We all want the best for our children, but in our zeal to help, we may hover a little too closely and earn the dreaded title of “helicopter parent.” Toronto family therapist Jennifer Kolari defines the term as stepping in and making decisions for your children that they should make on their own. Most parents are acting in a well-intentioned attempt to shield kids from failure or stress, but the effects can be serious. “I see anxiety skyrocketing among kids and increasing difficulty with emotional regulation,” says Kolari. “Kids fall apart when something doesn’t go their way because parents have removed normal, healthy adverse experiences. If you fix everything, when your kid’s ice cream falls on the floor it actually will be the worst thing that’s ever happened to them and they’ll react accordingly.”
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But that line between standing up for your child and standing in the way of his independence isn’t always obvious. Saskatoon mom Angela McKenzie* struggles to navigate these murky waters with her 10-year-old son, Greg.* “He’s not my baby anymore,” she says. “I know I need to give him his own voice and help him through things instead of fixing them for him, but it’s not easy.”
Recently, Greg came home from hockey devastated. After trying a new position, he felt the coaches and players were upset with him for making a mistake. “I hate seeing him like that, so my first instinct was to call the coach,” she admits. Instead, they talked it out and decided together that Greg would speak to the coach and ask for his old position back. “I said he had to do the talking, but I would be there if he needed me, and it went great.”
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When helping prepare your child for a tough conversation, Kolari recommends role-playing and letting the child rehearse what to say. “Also, flip the roles so that you’re the kid and he’s the teacher or friend, so he can hear how things sound from the other person’s perspective.” Help him choose the right time and place, as these conversations are best held without an audience. Sharing conflict resolution tips with your child—stay on topic, keep your voice calm, use “I” statements—can also be beneficial.
If your child is having an issue with a teacher, you could send a note asking if they could speak privately that day, which gives the teacher the heads-up that he or she needs to provide that opportunity, but leaves the onus on the child to communicate the concern. “It shows your child that you’re going to be there for her, but you’re not going to jump in and rescue her,” says Kolari.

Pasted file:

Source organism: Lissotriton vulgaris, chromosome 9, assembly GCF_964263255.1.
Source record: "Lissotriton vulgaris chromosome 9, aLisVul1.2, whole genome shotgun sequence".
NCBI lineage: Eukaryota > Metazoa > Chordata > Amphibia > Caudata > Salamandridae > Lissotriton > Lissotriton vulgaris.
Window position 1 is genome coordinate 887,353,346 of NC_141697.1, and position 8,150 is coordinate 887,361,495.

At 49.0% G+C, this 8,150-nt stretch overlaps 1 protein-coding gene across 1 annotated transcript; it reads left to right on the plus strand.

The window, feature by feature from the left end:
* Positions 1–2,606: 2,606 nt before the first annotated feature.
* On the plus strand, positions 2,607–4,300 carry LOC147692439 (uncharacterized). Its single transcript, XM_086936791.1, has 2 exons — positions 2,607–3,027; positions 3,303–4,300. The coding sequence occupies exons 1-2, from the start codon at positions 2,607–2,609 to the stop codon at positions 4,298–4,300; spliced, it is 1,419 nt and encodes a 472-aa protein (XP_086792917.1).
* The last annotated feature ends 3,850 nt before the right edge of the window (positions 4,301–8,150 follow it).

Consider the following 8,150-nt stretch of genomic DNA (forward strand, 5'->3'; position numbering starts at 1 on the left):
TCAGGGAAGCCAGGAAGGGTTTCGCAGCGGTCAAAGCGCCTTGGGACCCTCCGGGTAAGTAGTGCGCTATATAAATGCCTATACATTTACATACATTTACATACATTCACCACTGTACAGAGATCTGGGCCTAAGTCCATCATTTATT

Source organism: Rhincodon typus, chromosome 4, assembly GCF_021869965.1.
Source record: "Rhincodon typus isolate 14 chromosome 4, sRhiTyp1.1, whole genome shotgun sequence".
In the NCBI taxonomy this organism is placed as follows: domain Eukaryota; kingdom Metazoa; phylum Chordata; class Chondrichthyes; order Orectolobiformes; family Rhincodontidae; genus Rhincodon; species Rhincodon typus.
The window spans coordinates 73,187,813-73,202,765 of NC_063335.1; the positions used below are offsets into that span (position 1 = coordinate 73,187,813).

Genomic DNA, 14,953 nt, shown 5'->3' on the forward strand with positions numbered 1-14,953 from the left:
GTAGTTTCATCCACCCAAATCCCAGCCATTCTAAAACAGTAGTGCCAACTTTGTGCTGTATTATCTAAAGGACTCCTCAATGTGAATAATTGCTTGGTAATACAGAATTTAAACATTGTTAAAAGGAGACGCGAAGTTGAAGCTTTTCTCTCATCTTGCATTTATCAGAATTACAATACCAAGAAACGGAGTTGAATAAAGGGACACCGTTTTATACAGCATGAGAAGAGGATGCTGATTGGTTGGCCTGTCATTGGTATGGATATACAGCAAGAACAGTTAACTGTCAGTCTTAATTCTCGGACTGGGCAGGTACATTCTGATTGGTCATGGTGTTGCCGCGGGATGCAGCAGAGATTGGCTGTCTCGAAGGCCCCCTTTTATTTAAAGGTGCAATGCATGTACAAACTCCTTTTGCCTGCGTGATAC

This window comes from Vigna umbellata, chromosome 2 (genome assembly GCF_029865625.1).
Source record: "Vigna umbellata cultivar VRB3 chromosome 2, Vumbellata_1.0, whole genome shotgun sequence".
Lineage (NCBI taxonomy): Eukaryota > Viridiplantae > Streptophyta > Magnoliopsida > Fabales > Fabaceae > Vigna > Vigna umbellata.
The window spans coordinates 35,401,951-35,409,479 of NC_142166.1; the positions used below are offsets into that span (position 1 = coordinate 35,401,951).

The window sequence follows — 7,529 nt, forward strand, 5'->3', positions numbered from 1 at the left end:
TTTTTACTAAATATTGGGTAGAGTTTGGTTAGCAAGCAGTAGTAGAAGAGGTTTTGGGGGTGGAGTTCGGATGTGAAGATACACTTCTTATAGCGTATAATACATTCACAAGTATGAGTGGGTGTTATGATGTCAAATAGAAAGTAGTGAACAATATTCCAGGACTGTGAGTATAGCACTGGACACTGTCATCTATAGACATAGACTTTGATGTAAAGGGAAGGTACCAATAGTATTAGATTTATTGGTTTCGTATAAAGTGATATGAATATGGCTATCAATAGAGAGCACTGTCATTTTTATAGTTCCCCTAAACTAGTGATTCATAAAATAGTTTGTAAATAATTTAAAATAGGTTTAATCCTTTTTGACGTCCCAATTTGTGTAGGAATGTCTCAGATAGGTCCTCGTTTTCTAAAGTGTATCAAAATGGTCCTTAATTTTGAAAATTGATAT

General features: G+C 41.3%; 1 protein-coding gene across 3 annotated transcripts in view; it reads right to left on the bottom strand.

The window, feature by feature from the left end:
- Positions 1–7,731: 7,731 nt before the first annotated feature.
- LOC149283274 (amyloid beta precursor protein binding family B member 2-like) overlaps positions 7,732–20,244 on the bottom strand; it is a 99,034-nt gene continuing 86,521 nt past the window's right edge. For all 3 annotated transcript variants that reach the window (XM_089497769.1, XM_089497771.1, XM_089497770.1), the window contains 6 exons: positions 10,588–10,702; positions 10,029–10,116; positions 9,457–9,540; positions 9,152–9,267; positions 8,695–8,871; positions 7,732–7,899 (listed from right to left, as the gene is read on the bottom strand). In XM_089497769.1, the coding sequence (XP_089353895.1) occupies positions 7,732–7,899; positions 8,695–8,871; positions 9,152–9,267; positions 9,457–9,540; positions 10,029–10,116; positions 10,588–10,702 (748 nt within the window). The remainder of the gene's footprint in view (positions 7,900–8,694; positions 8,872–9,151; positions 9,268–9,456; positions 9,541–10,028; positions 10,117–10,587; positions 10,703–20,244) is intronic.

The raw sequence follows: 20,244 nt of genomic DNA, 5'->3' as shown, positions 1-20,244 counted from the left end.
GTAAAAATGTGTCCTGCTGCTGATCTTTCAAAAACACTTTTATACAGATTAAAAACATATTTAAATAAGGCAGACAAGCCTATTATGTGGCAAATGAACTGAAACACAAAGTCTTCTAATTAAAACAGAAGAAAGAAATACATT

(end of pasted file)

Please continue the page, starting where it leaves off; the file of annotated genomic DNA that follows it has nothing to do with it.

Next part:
Sometimes it’s necessary for parents to step in, especially if the child has made attempts and there’s no resolution. Kolari feels you should also take action in an ongoing situation where rights are infringed, something is completely unfair, or someone is taking too much power and you can see the distress in your child. If it’s a classroom issue, speak to the teacher before going up the chain of command. Kolari suggests these guiding questions for parents to ask themselves when deciding whether to get involved: Is this my child’s issue or mine? Is anyone going to get physically hurt? Can my child learn something from this?
McKenzie took action when a boy was saying rude things and being mean to Greg on the bus. “My son told him to stop, tried ignoring it, and reported it to the bus driver and teacher. The principal spoke to the child and it still continued. I finally had enough and phoned his parents to let them know what was going on.” While the issue hasn’t yet been perfectly resolved, McKenzie is glad she made the call.
“When to push and when to protect is a continuous struggle,” says Kolari. “But you’re a good parent just for thinking about that.”
* name has been changed
Expert tip: While it may be tempting, family therapist Jennifer Kolari says that a parent shouldn’t speak directly to someone else’s child about a social issue. “That causes all kinds of problems, and you’re going to get a mama bear calling you on the phone. If there’s a trend that you need to address, do it through the school or directly through the parents.”
A version of this article appeared in our May 2014 issue with the headline “Problem solvers,” p. 58.
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